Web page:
Summer is almost here, and while the sun will be shining bright, it is a golden time to highlight Ultraviolet Awareness month. Prevent Blindness America sponsors Ultraviolet Awareness month in May to increase awareness of how UV rays can damage your eyes and hurt your vision.
We all love to take in those warm summer rays at the beach or enjoying any outdoor activity. However, everyone must remember to protect their skin and their eyes from the damaging effects of the sun. According to the American Academy of Ophthalmology, the sun emits radiation known as UV-A and UV-B rays, in which both types of UV rays can damage your eyes.
Who Is At Risk?
Every human being of any age and any skin pigmentation is susceptible to UV damage. It is best practice for everyone to wear the proper UV blocking sunglasses and wide brim hat to protect themselves from the damaging UV rays.
The American Academy of Ophthalmology targeted three types of patients who have to take extra precautions to protect themselves from the UV rays. Here are those patient types:
Do you have blue, green, or hazel eyes?
Patients with light-colored eyes need to make sure that they prioritize covering up with a hat and UV-blocking glasses to protect their vision. Some studies show that UV exposure and light irises may increase the risk of rare eye cancers, such as melanoma of the iris or uveal melanoma. In a survey conducted by the American Academy of Ophthalmology, 54 percent of people in the United States reported having light-colored eyes (blue, green, or hazel), but less than a third of them that light eyes are associated with greater risk of certain eye diseases.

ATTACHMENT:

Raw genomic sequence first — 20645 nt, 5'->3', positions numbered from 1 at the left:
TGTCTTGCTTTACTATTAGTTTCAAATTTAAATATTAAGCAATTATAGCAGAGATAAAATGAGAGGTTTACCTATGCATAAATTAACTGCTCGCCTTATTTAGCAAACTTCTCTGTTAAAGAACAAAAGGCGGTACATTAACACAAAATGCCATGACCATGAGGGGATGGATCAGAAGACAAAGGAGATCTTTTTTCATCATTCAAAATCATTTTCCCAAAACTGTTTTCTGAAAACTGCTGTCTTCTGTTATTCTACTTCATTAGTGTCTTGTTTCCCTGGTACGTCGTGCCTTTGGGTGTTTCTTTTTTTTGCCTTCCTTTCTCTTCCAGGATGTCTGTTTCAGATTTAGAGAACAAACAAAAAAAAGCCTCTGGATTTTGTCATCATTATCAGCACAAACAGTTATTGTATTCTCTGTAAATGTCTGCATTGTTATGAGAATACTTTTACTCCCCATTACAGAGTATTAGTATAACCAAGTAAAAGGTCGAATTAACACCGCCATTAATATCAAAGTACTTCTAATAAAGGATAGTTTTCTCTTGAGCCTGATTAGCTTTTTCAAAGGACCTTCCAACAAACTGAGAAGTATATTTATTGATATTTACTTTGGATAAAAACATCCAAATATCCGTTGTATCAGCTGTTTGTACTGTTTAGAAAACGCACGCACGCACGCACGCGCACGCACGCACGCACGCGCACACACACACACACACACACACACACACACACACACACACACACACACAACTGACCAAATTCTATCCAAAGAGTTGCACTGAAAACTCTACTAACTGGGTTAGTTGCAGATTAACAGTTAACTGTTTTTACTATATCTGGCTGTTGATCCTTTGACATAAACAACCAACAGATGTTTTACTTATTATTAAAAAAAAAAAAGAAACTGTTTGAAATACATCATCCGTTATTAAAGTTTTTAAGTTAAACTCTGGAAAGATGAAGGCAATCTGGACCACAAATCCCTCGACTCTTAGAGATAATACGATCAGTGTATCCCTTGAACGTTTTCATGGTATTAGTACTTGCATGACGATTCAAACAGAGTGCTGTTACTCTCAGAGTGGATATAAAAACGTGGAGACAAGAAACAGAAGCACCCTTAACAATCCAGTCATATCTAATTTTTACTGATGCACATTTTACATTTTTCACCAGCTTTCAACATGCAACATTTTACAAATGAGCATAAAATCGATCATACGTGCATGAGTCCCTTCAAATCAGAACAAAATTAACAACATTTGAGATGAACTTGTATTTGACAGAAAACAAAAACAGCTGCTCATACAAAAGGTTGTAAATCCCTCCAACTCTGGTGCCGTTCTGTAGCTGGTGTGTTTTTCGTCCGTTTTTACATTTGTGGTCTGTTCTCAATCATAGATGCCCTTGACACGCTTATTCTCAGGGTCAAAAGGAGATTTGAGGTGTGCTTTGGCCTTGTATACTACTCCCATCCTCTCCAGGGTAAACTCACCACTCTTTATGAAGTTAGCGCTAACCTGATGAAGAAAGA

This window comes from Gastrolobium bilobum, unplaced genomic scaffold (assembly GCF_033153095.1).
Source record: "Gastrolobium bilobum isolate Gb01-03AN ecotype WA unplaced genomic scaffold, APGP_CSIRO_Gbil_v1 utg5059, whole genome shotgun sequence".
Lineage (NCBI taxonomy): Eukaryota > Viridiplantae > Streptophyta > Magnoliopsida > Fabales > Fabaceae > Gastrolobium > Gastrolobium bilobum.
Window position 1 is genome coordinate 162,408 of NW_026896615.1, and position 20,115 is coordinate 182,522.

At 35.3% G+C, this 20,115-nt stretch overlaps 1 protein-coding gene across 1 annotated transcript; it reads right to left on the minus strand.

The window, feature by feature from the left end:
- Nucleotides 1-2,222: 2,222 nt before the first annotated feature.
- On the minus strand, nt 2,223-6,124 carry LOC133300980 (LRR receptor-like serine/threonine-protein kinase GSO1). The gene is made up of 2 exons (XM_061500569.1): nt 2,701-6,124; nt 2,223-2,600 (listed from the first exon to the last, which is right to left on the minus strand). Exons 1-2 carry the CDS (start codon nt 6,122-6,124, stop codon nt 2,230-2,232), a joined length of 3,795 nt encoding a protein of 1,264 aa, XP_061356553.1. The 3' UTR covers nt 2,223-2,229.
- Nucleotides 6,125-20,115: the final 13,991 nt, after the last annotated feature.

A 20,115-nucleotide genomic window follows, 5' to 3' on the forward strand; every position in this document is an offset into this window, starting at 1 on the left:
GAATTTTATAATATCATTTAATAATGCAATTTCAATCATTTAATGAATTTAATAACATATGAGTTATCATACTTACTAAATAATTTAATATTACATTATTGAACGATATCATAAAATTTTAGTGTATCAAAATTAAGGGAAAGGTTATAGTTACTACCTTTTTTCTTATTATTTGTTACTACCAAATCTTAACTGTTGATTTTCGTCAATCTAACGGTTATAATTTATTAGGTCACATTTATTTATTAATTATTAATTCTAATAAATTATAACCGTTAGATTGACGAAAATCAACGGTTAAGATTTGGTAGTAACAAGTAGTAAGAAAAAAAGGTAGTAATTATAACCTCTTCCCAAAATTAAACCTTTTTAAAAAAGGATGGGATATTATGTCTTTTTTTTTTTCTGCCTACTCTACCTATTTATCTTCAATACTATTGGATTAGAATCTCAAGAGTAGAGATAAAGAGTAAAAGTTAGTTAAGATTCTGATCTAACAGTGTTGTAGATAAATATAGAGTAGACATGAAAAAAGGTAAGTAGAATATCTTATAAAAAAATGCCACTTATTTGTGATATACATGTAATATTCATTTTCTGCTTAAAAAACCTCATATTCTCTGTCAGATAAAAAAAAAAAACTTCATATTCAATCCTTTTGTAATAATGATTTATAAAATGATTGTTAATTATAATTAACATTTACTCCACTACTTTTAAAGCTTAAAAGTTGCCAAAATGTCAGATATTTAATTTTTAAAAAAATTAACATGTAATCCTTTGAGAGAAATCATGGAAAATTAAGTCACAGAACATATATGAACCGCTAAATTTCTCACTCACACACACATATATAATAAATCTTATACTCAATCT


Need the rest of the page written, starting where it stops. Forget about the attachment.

Some medicines that may increase your risk of UV sensitivity include:
- Antibiotics containing fluoroquinolones and tetracycline (including doxycycline and Cipro)
- Specific birth control and estrogen pills (including Lovral and Premarin)
- Phenothiazine (an anti-malarial)
- Psoralens (used in treating psoriasis)
- Photosensitizing drugs –
- Anti-inflammatory pain relievers – ibuprofen and naproxen sodium have also been shown to cause photosensitivity, though the reaction is rare.
Always discuss and tell your eye doctor which medications you are taking.
Patients Who Have Had Cataract Surgery
More than 2 million Americans have had cataract surgery. During this procedure, the eye’s lens is removed, leaving the eye more vulnerable to UV light. The natural lens is usually replaced by an intraocular lens (IOL). Older intraocular lenses absorb much less UV light than ordinary glass or plastic eyeglass lenses. Manufacturers of IOLs now make most of their product’s UV-absorbent. If you have had cataract surgery, be sure to wear UV-blocking sunglasses and a hat for added protection.
It is important to consult with your eye doctor and be aware of UV exposure hazards. Wearing your sunglasses can be the answer to saving your precious vision.
References: American Academy of Ophthalmology